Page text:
You Shouldn't Trust Sam Hilliard, But the Braves Should, Even Once Fully Healthy
Since Michael Harris II went down with a back injury on April 6, Sam Hilliard has started six of the eight games in CF, and he's been fantastic. On the season, Hilliard has slashed .348/.464/.609, good for an OPS and wRC+ that's better than Ronald Acuña Jr's.
When Michael Harris II returns, the Braves need to find consistent playing time for the 29-year-old. However, this doesn't mean that you should trust him. At least not yet.
Why you shouldn't trust Sam Hilliard
So far into the young season, the OF's outputs have been phenomenal. Half of his hits have gone for extra bases, including this hustle double against the Reds, which showcased his 92nd-percentile sprint speed.
But while it's easy to get excited about a player who the Braves got for a 25-year-old AA reliever, Braves fans would be wise to expect major regression from the lefty. Despite batting .348 and slugging .609, his expected stats are much worse. In fact, he only has a .239 xBA and a .409 xSLG.
Hilliard doesn't have enough batted balls to qualify on Baseball Savant's Expected Stats leaderboard, but if he did, his 0.108 difference between his wOBA and xwOBA would be the 11th highest in the league, in between Phillies' SS Bryson Stott, and our old friend, Adam Duvall (get well soon Duvy).
One reason for the big discrepancy is his sky-high 42.9% strikeout rate. Hilliard doesn't have enough plate appearances to be a qualified hitter, but if he did, this strikeout rate would place him solidly at the highest in the league. In fact, it is 3.6 percentage points higher than the qualified leader's 39.3% clip, owned by Miami Marlins CF Jazz Chisholm Jr.
Additionally, while Hilliard has smoked the ball when has been able to make contact, with a 97.3 MPH average exit velocity that would put him in the 100th percentile for average exit velocity, above teammate Matt Olson and former Braves' legend Joc Pederson, the former Rockie is rocking a .700 BABIP. No one else with 20 or more plate appearances has a BABIP above .600. Last season, the highest BABIP with 250 or more plate appearances was Trayce Thompson at .374.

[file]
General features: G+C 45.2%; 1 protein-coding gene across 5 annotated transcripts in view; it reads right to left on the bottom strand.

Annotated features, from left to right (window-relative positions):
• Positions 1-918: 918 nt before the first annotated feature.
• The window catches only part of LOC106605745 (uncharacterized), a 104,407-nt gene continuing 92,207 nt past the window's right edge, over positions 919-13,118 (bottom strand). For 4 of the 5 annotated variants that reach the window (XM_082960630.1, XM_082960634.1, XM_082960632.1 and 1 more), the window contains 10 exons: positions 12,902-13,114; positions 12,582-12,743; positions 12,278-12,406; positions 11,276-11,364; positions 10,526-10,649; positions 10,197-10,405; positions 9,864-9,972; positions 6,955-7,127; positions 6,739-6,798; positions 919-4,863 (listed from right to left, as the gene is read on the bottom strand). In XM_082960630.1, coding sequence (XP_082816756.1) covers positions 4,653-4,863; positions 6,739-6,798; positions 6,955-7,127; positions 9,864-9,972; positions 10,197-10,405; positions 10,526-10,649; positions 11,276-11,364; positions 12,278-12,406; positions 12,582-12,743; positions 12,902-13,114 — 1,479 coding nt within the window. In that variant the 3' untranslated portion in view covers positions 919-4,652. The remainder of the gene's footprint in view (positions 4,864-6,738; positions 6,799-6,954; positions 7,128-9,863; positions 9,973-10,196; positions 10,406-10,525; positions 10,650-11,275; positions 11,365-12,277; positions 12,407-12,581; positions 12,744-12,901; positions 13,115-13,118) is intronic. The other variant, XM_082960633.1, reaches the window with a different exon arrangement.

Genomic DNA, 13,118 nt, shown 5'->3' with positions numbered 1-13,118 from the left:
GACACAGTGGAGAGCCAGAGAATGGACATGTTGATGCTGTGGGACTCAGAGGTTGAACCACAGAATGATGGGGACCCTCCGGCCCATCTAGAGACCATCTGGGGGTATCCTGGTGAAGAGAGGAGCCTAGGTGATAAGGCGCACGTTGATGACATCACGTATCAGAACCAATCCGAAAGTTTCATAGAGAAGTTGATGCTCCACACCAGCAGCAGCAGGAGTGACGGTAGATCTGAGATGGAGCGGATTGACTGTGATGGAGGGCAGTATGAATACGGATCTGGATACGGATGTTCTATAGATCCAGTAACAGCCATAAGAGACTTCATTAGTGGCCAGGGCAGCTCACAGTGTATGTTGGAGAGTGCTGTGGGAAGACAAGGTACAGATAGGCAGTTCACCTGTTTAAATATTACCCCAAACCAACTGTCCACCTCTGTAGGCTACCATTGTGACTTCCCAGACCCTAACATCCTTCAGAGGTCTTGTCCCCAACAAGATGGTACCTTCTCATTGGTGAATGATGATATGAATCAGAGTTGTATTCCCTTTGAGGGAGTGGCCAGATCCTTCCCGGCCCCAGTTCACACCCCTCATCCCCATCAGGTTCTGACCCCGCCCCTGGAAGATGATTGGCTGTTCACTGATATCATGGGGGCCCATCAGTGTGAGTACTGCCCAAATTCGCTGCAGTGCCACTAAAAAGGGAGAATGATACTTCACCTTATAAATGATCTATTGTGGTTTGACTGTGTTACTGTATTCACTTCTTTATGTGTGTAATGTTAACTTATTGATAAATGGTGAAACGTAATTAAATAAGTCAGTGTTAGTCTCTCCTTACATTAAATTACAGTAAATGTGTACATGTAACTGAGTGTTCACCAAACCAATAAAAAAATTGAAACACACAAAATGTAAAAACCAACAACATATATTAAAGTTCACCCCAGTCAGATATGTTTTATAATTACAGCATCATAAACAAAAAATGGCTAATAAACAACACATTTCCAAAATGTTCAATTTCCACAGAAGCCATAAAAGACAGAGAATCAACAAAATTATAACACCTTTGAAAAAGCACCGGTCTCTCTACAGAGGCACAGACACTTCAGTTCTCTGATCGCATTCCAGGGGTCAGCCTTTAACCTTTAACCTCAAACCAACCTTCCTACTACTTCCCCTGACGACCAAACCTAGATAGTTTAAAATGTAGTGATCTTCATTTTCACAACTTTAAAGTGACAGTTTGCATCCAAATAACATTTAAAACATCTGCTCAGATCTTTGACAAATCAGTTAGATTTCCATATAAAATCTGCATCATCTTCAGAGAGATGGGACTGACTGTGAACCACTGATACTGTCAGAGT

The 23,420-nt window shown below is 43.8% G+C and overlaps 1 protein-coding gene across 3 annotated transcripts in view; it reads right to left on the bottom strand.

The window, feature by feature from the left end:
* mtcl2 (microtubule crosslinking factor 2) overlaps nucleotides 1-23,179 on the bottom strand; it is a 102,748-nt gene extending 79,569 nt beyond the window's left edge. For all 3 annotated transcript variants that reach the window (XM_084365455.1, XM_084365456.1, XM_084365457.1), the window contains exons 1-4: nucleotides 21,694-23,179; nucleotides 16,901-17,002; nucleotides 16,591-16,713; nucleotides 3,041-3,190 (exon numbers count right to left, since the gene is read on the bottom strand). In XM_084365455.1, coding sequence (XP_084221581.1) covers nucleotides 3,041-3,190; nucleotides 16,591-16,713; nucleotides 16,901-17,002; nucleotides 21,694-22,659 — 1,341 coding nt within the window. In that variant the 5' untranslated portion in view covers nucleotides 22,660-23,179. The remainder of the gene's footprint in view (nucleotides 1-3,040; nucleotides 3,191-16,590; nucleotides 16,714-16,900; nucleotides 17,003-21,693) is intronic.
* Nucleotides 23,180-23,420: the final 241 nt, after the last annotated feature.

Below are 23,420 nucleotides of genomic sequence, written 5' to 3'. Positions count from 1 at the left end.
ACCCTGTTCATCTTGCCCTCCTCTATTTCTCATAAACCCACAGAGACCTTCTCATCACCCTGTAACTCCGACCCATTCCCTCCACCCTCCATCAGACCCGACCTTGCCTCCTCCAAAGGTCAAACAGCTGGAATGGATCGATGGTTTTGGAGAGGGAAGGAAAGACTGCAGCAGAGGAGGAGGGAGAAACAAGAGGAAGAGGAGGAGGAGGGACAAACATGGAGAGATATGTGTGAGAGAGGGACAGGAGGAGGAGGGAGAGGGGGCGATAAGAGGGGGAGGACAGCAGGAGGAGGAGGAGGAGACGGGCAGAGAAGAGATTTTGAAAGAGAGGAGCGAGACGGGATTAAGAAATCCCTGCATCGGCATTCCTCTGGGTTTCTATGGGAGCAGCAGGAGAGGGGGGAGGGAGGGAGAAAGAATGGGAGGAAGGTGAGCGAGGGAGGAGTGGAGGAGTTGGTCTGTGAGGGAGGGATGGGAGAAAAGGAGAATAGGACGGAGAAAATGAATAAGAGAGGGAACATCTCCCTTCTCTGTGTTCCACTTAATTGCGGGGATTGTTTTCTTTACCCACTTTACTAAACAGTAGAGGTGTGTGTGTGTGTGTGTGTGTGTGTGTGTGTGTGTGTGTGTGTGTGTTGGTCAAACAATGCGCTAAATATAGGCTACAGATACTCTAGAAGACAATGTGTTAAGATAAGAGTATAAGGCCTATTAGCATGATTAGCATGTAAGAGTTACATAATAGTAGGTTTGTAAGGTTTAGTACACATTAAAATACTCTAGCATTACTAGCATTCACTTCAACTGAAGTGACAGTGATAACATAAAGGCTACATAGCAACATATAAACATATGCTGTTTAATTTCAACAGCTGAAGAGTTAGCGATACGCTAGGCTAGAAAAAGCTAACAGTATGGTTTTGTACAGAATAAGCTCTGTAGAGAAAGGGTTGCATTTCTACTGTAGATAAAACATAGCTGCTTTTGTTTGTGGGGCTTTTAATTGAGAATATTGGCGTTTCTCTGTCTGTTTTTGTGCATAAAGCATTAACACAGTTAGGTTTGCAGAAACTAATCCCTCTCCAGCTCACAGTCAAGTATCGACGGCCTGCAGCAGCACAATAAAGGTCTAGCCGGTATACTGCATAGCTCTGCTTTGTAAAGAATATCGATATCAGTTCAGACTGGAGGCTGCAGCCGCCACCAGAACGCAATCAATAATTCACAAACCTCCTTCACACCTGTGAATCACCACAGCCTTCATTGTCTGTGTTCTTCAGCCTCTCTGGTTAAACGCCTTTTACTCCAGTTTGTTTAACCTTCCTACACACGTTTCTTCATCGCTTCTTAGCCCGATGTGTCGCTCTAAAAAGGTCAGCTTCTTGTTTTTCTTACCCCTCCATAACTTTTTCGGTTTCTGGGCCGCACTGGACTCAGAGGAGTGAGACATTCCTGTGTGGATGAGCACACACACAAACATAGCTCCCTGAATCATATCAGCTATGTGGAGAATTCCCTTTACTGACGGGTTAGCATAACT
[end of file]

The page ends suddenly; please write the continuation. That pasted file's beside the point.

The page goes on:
As incredible as Hilliard's performance has been so far, it is reasonable to expect Hilliard's luck on balls in play to be cut in half. His .239 xBA produces 5.5 hits instead of his current eight hits, so if you were to take away two hits and use his expected slugging, his current slashline turns into a .260/.392/.409, or a much lower (but still good) .801 OPS.
Why the Braves need to continue playing Sam Hilliard, even when Harris returns
Braves fans everywhere have talked ad nauseam about a certain DH/LF who's being paid $64 million throughout the remainder of his contract. We've talked about it here as well.
Whether or not management cuts bait on that player, Snitker needs to continue playing Hilliard once Michael Harris II returns from his injury and takes back over in CF.
While it would be ridiculous to continue to expect MVP-level production from a player who produced -0.6 fWAR and a 44 wRC+ in the most hitter-friendly environment in the majors, his skills are much closer to what he's currently producing than what he put up last year in Colorado.
If he continues to hit the ball like he has been, not only should you expect more homers (after all, his average launch angle is 17.3° and his hard-hit rate is 72.7%), but you should also expect him to have a BABIP that's on the higher side (but, of course, not 70% of balls-in-play high).
But, even more exciting, is that Hilliard doesn't need to hit the ball to get on base. So far into the young season, Hilliard has a 17.9% walk rate, which is the second-highest on the team.
While he hasn't maintained a walk rate this high, he walked at a 11.5% clip with the Rockies last season, and walked 13.3% of the time with the Rockies' AAA team. This plate discipline on display right now is not a new-found skill.
Lastly, the OF has been fantastic with the glove in a small sample size. He's produced 1 OAA in 61 innings in CF, putting him in the 71st percentile in the majors in OAA.
When Harris returns, the Braves should have no problem continuing to give the lefty playing time. If Atlanta moves Hilliard to LF, the team can simply move Rosario to DH if the team wants to continue playing the 2021 NLCS MVP, and can continue playing Kevin Pillar against left-handed pitchers if the team wants to maintain the platoon advantage.
Even when Travis d'Arnaud returns from his concussion, the team has enough flexibility to continue giving d'Arnaud, Murphy, and Rosario consistent plate appearances at DH while still giving Hilliard a few starts a week.
Braves fans shouldn't trust Hilliard to maintain MVP levels of production at the plate, he's demonstrated that he's deserving of playing regularly even when the team is healthy again.